Someone once told me that she attended a conference where one of the presenters asked the audience, “How many of you can’t stand the thought of a dead animal?” A number of people raised their hands. Then the presenter said, “Then don’t get any live ones because they all die.”
Wow! That’s harsh! I could never do that to an audience. But that man was absolutely right. They all die — somewhere, somehow.
Death is probably the most challenging thing that anyone on the homestead has to face. Before we actually moved to our homestead, I suppose I thought that all of my animals would live a long happy life and then quietly die in their sleep when they were quite old. And although that has happened a few times, there have been far more deaths that were the result of a coyote attack, a parasite overload, or a disease. It’s tough enough when you’ve done everything you can do and an animal dies in spite of your best efforts. But it’s even harder when you’ve done everything you can do, and an animal is alive but in a condition that does not provide a good quality of life. That’s when you have to make the hard decisions.
A little more than three years ago, Katy the llama was in the pasture and couldn’t stand. My husband and son looped a blanket under her body and carried her through the pasture, through the barn, and loaded her onto the trailer so I could take her to the university vet hospital. After a battery of tests, they diagnosed her with meningeal worm. Unlike the more common intestinal worms, these worms get into the spinal column where they do serious damage, which is why she couldn’t stand. They said her chances of survival were only about 20 percent, but since she was nursing a four-month-old cria, I wanted to go forward in spite of such terrible odds, so I left her at the hospital after signing a consent to treat with an estimated bill of $400. The next day I received a phone call that Katy had “crashed” when they started treatment, and they saved her. The bill was now more than $1,000.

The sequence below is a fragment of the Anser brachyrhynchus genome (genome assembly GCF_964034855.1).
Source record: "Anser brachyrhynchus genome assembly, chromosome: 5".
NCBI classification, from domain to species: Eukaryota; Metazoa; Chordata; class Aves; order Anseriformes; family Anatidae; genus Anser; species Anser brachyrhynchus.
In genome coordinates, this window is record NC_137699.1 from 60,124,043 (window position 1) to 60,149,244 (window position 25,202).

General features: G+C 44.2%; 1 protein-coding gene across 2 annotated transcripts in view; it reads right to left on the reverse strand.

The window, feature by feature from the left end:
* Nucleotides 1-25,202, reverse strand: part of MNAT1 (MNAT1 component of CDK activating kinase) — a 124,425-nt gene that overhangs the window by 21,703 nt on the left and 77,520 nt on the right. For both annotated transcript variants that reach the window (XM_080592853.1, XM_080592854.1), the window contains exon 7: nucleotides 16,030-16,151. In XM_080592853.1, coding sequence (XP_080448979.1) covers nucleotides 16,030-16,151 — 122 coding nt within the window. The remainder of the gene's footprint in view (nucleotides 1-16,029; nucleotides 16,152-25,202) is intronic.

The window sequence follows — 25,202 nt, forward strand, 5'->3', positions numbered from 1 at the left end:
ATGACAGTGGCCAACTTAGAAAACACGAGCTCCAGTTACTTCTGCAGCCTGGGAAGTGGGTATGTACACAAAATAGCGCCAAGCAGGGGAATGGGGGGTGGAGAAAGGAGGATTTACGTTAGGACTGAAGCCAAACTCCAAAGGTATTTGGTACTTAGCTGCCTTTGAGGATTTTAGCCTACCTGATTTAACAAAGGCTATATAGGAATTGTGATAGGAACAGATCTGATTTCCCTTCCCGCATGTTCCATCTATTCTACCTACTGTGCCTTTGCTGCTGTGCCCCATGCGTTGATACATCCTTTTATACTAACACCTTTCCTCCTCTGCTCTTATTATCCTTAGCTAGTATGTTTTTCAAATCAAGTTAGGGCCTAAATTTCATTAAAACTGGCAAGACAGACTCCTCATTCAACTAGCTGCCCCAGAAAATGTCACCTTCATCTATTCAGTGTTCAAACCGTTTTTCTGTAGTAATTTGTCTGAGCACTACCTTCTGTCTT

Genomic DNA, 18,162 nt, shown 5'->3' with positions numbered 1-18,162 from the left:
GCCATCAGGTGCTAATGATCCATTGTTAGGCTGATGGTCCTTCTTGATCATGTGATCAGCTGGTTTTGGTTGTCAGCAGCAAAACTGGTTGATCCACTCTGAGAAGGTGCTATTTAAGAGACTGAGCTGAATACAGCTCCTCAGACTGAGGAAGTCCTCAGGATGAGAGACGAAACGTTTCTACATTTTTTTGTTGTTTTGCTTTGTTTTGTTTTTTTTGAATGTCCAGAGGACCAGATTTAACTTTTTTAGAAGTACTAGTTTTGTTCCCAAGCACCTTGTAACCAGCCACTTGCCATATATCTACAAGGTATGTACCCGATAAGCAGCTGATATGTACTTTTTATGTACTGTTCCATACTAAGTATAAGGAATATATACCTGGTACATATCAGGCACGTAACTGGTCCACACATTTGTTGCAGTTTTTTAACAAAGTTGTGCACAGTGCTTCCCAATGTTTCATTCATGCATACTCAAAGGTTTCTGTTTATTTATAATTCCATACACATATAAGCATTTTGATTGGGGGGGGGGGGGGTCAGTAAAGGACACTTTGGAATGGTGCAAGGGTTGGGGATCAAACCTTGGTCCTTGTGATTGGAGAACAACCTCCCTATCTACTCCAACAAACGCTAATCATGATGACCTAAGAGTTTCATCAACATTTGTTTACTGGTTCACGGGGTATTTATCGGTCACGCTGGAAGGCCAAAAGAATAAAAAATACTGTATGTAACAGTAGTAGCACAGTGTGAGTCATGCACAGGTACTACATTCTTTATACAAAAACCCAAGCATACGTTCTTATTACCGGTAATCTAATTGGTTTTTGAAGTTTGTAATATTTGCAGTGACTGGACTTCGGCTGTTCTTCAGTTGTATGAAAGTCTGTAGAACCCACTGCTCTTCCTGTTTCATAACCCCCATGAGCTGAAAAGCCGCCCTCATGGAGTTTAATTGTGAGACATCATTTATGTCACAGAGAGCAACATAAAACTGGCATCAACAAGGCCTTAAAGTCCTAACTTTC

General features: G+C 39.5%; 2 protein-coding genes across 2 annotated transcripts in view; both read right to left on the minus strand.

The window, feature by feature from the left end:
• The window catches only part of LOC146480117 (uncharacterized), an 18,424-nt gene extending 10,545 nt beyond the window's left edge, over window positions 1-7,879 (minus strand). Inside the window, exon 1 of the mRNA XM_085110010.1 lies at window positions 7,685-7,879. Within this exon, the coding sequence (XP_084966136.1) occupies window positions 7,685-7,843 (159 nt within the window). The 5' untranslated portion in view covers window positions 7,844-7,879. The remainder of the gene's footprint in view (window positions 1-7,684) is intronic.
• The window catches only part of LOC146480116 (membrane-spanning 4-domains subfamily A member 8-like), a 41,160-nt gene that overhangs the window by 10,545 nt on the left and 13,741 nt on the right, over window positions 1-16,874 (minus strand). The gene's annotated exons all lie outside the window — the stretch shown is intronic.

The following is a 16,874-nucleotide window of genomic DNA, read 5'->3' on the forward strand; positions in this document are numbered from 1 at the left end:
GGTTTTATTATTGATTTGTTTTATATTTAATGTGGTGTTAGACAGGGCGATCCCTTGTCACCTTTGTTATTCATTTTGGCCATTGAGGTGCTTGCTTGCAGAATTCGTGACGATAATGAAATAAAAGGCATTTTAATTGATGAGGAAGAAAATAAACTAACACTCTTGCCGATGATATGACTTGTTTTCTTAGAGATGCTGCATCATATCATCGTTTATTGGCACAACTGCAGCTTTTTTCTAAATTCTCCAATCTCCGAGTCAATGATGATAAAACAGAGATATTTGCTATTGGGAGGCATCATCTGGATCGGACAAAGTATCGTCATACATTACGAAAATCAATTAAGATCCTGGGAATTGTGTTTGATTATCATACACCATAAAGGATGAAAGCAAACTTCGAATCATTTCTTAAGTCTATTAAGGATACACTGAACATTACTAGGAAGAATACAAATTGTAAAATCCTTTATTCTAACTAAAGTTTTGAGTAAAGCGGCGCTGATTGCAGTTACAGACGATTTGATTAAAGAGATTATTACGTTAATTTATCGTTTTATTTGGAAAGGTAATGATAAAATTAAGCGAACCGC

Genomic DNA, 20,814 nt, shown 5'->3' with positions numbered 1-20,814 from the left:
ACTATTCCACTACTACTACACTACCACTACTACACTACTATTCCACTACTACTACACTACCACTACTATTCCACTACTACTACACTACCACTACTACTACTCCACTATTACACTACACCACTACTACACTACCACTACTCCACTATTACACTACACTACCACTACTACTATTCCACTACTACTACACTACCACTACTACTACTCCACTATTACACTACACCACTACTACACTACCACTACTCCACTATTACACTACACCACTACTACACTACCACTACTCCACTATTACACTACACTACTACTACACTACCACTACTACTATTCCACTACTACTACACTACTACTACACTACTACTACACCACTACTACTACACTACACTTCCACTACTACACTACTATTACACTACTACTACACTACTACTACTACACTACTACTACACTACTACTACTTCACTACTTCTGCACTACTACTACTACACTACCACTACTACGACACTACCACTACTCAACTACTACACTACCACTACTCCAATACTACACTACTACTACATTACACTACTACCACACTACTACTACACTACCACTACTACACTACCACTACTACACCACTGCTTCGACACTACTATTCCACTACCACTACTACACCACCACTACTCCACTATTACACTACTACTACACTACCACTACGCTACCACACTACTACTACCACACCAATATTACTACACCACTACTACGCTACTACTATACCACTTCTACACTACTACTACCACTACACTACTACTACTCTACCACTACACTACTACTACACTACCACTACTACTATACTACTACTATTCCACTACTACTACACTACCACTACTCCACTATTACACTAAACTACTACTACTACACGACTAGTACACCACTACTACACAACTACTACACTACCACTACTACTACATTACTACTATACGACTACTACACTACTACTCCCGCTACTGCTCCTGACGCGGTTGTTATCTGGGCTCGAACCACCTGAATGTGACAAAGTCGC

Katy was alive, but she couldn’t poop or pee. She had a catheter, and they were manually removing feces. They told me I could take her home. I am willing to do a LOT for my animals, but I was not going to deal with that. If she couldn’t poop or pee, then I did not want to bring her home. She stayed there for a few more days and eventually regained the ability to eliminate on her own again. However, she could not lift her tail, which meant it was getting soiled every time she eliminated.
After a week in the hospital and a $1,500 bill, I brought home a llama that could not stand on her own and whose tail needed to be cleaned regularly. With us lifting her several times daily, she would hopefully regain the ability to stand on her own. Initially she improved almost daily. She went from being able to stand for only a few minutes before falling down to being able to stand for two hours. She was eventually able to take a few steps. But that’s where her progress ended, and then she started to go backwards after we removed her son from her stall. He was starting to act like a stud, so we were worried about him trying to mate her. Even without that concern, he was also knocking her down, which she did not need.
For six months we continued lifting her several times a day. Finally we had to have a talk. It was obvious to everyone here that she would not ever be able to stand up again on her own. We had hoped that putting her in a pasture might boost her spirits, and although it did for a few days, it didn’t last. A few times, she walked out of the shelter and fell down in the middle of the pasture as it was starting to rain. Trying to get her into the shelter was challenging at best.
It was obvious she would never again be a livestock guardian. In fact, she needed a guardian. She’d be a sitting duck for a coyote, if one got into her pasture. So, we made the very difficult decision to put her down.
This was not the first or the last time that we’ve had to make a decision like this, and if you’re a homesteader, you will have to make similar decisions. Yes, the good days far outnumber the bad, but you need to be prepared for the bad days. Some people go into homesteading or farming thinking that’s it’s an idyllic life. You’ll have acres of beautiful pasture with baby animals to adore. You’ll be weeding your garden in a state of zen. You’ll be enjoying delicious meals of homegrown food. And while all of that may be true, there will also be baby animals that die, wild rabbits that eat your transplants, and raccoons that eat your chickens. If that’s too depressing to think about, then maybe homesteading isn’t for you.
If you are homesteading already, what are some of the hard decisions that you’ve had to make? Share your stories in the comment section below.
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